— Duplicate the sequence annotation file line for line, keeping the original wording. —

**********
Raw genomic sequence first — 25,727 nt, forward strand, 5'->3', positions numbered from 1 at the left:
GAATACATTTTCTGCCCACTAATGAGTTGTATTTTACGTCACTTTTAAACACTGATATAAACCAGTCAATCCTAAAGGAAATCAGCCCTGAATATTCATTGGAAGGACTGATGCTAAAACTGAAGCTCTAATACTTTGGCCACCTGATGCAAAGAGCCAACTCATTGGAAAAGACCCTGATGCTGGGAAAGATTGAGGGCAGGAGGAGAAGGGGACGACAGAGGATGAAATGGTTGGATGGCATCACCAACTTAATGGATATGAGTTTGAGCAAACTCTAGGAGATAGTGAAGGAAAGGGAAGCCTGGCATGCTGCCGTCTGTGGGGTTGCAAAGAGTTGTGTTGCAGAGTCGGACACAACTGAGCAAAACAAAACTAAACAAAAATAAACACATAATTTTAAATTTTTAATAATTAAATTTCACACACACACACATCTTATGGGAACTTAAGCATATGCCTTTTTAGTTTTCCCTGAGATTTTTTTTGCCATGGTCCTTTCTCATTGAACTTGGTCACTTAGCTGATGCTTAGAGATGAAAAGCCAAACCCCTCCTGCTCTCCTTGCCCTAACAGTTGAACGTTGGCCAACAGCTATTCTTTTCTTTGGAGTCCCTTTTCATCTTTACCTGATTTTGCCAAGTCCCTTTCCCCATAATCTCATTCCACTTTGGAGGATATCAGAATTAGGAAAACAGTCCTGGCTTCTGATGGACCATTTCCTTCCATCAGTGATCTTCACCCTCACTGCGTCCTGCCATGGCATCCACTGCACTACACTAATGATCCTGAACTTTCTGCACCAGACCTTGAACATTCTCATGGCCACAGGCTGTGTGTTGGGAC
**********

Raw genomic sequence first — 25,727 nt, forward strand, 5'->3', positions numbered from 1 at the left:
GAATACATTTTCTGCCCACTAATGAGTTGTATTTTACGTCACTTTTAAACACTGATATAAACCAGTCAATCCTAAAGGAAATCAGCCCTGAATATTCATTGGAAGGACTGATGCTAAAACTGAAGCTCTAATACTTTGGCCACCTGATGCAAAGAGCCAACTCATTGGAAAAGACCCTGATGCTGGGAAAGATTGAGGGCAGGAGGAGAAGGGGACGACAGAGGATGAAATGGTTGGATGGCATCACCAACTTAATGGATATGAGTTTGAGCAAACTCTAGGAGATAGTGAAGGAAAGGGAAGCCTGGCATGCTGCCGTCTGTGGGGTTGCAAAGAGTTGTGTTGCAGAGTCGGACACAACTGAGCAAAACAAAACTAAACAAAAATAAACACATAATTTTAAATTTTTAATAATTAAATTTCACACACACACACATCTTATGGGAACTTAAGCATATGCCTTTTTAGTTTTCCCTGAGATTTTTTTTGCCATGGTCCTTTCTCATTGAACTTGGTCACTTAGCTGATGCTTAGAGATGAAAAGCCAAACCCCTCCTGCTCTCCTTGCCCTAACAGTTGAACGTTGGCCAACAGCTATTCTTTTCTTTGGAGTCCCTTTTCATCTTTACCTGATTTTGCCAAGTCCCTTTCCCCATAATCTCATTCCACTTTGGAGGATATCAGAATTAGGAAAACAGTCCTGGCTTCTGATGGACCATTTCCTTCCATCAGTGATCTTCACCCTCACTGCGTCCTGCCATGGCATCCACTGCACTACACTAATGATCCTGAACTTTCTGCACCAGACCTTGAACATTCTCATGGCCACAGGCTGTGTGTTGGGAC